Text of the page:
Ullswater is the second largest lake in the Lake District at 7.5 miles long. It is on average 3/4 mile wide and has a maximum depth of 205 feet at Howtown. The lake has three distinct bends giving it a dog’s leg appearance.

image of Ullswater lake in the Lake District

The closest town is Penrith, some 6 miles north east of the northern tip of the lake. An attractive market town, and gateway to the Eden Valley, Penrith has junctions on both the M6 and A66, making Ullswater one of the Lake District’s most accessible lakes.

The village of Pooley Bridge is at the northern end of the lake, Glenridding at the southern end, with Howtown about halfway down. Other villages along the lake are Patterdale and Watermillock.

Ullswater is clear but deep, and in the deepest part lives a curious fish called the skelly, a species of char.

Looking South West down the lake. Aerial photo by Simon Ledingham.
image of Ullswater lake in the Lake District, view looking South West

On the lake

Ullswater Cruises operate two diesel craft ‘Raven’ and ‘Lady of the Lake’ during the summmertime.

Possibly the best lakeshore walk is found on the south eastern shore, between Howtown and Glenridding – two of the three stopping points for the boats, with striking views across Ullswater’s most attractive section.

Boat hire is available on the lake shores as well as sailing and windsurfing courses. The Glenridding Sailing Centre (external link) is located on the Spit at Glenridding and hires out kayaks, Canadian Canoes, sailing dinghies and traditional boats as well as offering tuition.

A visit to Glencoyne Park by William and Dorothy Wordsworth on 15 April 1802, gave him the inspiration to write his most famous poem, ‘Daffodils’.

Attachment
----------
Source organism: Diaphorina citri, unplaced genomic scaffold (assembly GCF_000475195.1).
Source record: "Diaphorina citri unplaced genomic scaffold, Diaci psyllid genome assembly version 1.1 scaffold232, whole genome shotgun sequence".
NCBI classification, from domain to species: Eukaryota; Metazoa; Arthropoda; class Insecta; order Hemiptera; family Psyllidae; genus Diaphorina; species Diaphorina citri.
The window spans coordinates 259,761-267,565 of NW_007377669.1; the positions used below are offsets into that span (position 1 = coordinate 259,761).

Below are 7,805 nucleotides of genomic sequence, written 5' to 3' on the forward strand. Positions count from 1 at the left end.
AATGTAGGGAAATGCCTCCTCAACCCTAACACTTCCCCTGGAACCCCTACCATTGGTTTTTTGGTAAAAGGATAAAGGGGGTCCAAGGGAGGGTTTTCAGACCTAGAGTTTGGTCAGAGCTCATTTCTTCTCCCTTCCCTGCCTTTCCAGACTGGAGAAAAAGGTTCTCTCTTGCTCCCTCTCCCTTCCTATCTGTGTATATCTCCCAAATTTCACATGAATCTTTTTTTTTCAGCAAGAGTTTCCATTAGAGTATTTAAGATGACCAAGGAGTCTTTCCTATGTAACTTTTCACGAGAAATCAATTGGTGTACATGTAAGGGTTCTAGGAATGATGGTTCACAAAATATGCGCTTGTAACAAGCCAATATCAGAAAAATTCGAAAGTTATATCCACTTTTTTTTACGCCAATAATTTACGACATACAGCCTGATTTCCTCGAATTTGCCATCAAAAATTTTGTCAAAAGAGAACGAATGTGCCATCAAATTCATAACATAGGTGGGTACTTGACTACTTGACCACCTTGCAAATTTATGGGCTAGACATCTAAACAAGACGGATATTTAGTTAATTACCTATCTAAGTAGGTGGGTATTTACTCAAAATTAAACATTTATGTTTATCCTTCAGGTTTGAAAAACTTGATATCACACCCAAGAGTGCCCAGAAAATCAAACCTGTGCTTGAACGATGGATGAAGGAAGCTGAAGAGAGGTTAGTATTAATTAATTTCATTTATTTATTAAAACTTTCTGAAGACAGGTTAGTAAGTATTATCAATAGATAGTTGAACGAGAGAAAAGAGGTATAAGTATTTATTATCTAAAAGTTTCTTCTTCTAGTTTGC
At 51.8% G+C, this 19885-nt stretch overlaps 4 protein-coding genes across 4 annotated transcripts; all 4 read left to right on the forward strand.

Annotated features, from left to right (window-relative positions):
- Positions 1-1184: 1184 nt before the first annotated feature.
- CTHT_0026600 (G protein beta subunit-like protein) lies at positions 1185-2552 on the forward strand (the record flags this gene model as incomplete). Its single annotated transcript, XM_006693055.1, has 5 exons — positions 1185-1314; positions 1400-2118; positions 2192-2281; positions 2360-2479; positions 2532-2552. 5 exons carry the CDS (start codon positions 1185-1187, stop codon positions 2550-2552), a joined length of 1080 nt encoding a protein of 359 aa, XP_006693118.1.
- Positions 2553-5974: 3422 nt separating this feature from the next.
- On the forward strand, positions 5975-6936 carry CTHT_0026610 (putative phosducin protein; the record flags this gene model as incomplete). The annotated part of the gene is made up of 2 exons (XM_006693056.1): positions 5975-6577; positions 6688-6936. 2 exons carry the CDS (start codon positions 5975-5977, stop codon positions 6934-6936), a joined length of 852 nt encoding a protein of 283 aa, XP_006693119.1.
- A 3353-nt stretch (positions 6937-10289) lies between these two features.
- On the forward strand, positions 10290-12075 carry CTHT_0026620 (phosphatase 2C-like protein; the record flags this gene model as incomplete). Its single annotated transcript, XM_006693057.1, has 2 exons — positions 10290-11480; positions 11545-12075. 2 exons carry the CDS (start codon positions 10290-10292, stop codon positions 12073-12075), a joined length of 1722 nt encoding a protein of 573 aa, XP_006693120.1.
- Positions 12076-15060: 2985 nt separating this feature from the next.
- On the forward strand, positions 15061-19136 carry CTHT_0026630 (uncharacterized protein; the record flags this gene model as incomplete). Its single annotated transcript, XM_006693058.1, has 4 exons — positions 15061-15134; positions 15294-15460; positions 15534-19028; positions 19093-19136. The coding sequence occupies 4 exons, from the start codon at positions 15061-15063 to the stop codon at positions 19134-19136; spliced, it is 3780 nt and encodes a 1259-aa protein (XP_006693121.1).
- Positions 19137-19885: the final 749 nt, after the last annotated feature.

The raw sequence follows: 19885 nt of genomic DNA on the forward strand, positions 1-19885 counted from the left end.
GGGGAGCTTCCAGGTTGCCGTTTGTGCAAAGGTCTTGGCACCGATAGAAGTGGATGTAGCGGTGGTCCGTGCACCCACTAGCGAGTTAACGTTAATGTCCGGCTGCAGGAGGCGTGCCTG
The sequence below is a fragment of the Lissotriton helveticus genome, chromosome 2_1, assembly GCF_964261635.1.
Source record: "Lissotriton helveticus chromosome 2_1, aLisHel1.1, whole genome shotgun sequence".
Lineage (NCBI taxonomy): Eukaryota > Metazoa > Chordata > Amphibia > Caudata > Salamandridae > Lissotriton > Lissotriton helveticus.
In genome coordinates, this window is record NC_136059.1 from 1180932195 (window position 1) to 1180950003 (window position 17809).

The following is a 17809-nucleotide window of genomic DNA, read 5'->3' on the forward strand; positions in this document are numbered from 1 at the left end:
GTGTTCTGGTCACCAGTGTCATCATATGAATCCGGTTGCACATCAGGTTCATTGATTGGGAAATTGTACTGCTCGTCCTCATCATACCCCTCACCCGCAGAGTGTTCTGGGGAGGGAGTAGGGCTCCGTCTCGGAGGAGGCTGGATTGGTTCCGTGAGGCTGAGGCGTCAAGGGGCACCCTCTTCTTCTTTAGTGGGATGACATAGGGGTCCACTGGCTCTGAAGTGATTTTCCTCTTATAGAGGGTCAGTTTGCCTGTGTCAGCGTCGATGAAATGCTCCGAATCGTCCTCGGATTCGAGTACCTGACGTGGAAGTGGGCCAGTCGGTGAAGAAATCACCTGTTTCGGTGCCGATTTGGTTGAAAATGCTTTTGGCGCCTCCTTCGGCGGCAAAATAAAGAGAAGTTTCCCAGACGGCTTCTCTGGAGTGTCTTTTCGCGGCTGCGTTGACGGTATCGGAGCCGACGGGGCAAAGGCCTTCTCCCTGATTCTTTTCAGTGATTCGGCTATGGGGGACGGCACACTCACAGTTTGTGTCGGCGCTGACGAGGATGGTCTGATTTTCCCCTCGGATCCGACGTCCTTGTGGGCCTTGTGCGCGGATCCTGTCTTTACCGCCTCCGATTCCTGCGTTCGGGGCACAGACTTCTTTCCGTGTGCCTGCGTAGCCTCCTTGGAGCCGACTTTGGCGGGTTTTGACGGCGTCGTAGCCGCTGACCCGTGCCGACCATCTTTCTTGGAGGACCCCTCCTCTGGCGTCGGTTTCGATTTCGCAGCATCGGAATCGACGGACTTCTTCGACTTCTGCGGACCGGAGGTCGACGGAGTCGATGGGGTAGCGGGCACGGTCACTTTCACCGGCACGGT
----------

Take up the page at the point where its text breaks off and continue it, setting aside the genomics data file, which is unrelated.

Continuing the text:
Ullswater 3rd reach, and Glenridding.
image of an aerial view of Ullswater lake's third reach

The Ullswater Way

Opened in 2016, the Ullswater Way is a 20-mile waymarked trail circumnavigating the lake. The length makes it an ideal two-day hiking trip with an overnight stay on the lakeside.

Many hikers will find accommodation for the night or a spot for their tent close to either Pooley Bridge to the north or Glenridding to the south. There are clusters of accommodations and dining options around each village, and the distance between each is roughly equal.

The route is gentle enough to be achievable for most fitness levels. The trail follows shoreline paths wherever the terrain allows, and when it doesn’t, it follows quiet country lanes or ascends into the surrounding hills, offering hikers stunning views across the shimmering water below.

Adding to the existing natural beauty of the trail are the extra points of interest highlighted by the Ullswater Heritage Trail. These include commissioned sculptures such as the Herdwick Stones and Artists’ Seat.

The Ullswater Way is an ideal mini-adventure for lovers of the Lake District’s sublime scenery. After two days of walking by the lakeside, you will understand why it has been such a source of inspiration for so many artists. Read the complete guide to the Ullswater Way on hikerhero.com/ullswater-way/ (external link)

See more photo of Ullswater >>

Menu :

Grid Ref : NY 440205

Planning a visit to Ullswater? Enter your dates below to see accommodation available for your visit on a handy map (zoom out for more options)